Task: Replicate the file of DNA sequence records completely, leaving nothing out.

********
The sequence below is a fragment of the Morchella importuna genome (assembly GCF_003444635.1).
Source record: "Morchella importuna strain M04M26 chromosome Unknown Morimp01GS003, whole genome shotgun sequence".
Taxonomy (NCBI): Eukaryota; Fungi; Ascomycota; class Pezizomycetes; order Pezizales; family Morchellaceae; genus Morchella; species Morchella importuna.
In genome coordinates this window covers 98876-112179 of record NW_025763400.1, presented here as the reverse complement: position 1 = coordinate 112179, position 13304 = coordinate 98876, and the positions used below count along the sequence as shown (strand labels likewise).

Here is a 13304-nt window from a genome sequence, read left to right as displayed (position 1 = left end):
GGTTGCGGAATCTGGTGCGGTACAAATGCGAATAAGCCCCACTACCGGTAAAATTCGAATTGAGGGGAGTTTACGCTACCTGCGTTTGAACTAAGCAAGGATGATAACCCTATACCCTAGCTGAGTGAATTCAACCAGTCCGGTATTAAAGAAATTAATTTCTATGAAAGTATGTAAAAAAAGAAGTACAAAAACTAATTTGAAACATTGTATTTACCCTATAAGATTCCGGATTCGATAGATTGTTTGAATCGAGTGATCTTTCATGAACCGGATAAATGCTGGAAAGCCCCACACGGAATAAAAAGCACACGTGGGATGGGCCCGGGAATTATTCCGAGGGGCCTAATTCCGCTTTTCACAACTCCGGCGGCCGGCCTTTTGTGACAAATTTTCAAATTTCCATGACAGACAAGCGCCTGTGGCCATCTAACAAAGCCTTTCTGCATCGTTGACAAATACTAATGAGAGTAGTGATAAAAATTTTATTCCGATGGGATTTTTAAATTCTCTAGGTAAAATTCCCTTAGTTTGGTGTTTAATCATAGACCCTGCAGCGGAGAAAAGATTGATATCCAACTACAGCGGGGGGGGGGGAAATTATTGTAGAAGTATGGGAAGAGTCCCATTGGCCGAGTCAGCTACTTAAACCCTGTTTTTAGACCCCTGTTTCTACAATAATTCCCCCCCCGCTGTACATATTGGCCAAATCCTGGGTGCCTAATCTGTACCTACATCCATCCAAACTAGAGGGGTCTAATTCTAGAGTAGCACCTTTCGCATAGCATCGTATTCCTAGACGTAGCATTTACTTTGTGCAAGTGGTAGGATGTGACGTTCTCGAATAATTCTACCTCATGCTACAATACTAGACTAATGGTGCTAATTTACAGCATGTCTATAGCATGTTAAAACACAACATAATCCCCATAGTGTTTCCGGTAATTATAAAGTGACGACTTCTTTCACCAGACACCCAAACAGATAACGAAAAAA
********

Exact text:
The sequence below is a fragment of the Morchella importuna genome (assembly GCF_003444635.1).
Source record: "Morchella importuna strain M04M26 chromosome Unknown Morimp01GS003, whole genome shotgun sequence".
Taxonomy (NCBI): Eukaryota; Fungi; Ascomycota; class Pezizomycetes; order Pezizales; family Morchellaceae; genus Morchella; species Morchella importuna.
In genome coordinates this window covers 98876-112179 of record NW_025763400.1, presented here as the reverse complement: position 1 = coordinate 112179, position 13304 = coordinate 98876, and the positions used below count along the sequence as shown (strand labels likewise).

Here is a 13304-nt window from a genome sequence, read left to right as displayed (position 1 = left end):
GGTTGCGGAATCTGGTGCGGTACAAATGCGAATAAGCCCCACTACCGGTAAAATTCGAATTGAGGGGAGTTTACGCTACCTGCGTTTGAACTAAGCAAGGATGATAACCCTATACCCTAGCTGAGTGAATTCAACCAGTCCGGTATTAAAGAAATTAATTTCTATGAAAGTATGTAAAAAAAGAAGTACAAAAACTAATTTGAAACATTGTATTTACCCTATAAGATTCCGGATTCGATAGATTGTTTGAATCGAGTGATCTTTCATGAACCGGATAAATGCTGGAAAGCCCCACACGGAATAAAAAGCACACGTGGGATGGGCCCGGGAATTATTCCGAGGGGCCTAATTCCGCTTTTCACAACTCCGGCGGCCGGCCTTTTGTGACAAATTTTCAAATTTCCATGACAGACAAGCGCCTGTGGCCATCTAACAAAGCCTTTCTGCATCGTTGACAAATACTAATGAGAGTAGTGATAAAAATTTTATTCCGATGGGATTTTTAAATTCTCTAGGTAAAATTCCCTTAGTTTGGTGTTTAATCATAGACCCTGCAGCGGAGAAAAGATTGATATCCAACTACAGCGGGGGGGGGGGAAATTATTGTAGAAGTATGGGAAGAGTCCCATTGGCCGAGTCAGCTACTTAAACCCTGTTTTTAGACCCCTGTTTCTACAATAATTCCCCCCCCGCTGTACATATTGGCCAAATCCTGGGTGCCTAATCTGTACCTACATCCATCCAAACTAGAGGGGTCTAATTCTAGAGTAGCACCTTTCGCATAGCATCGTATTCCTAGACGTAGCATTTACTTTGTGCAAGTGGTAGGATGTGACGTTCTCGAATAATTCTACCTCATGCTACAATACTAGACTAATGGTGCTAATTTACAGCATGTCTATAGCATGTTAAAACACAACATAATCCCCATAGTGTTTCCGGTAATTATAAAGTGACGACTTCTTTCACCAGACACCCAAACAGATAACGAAAAAA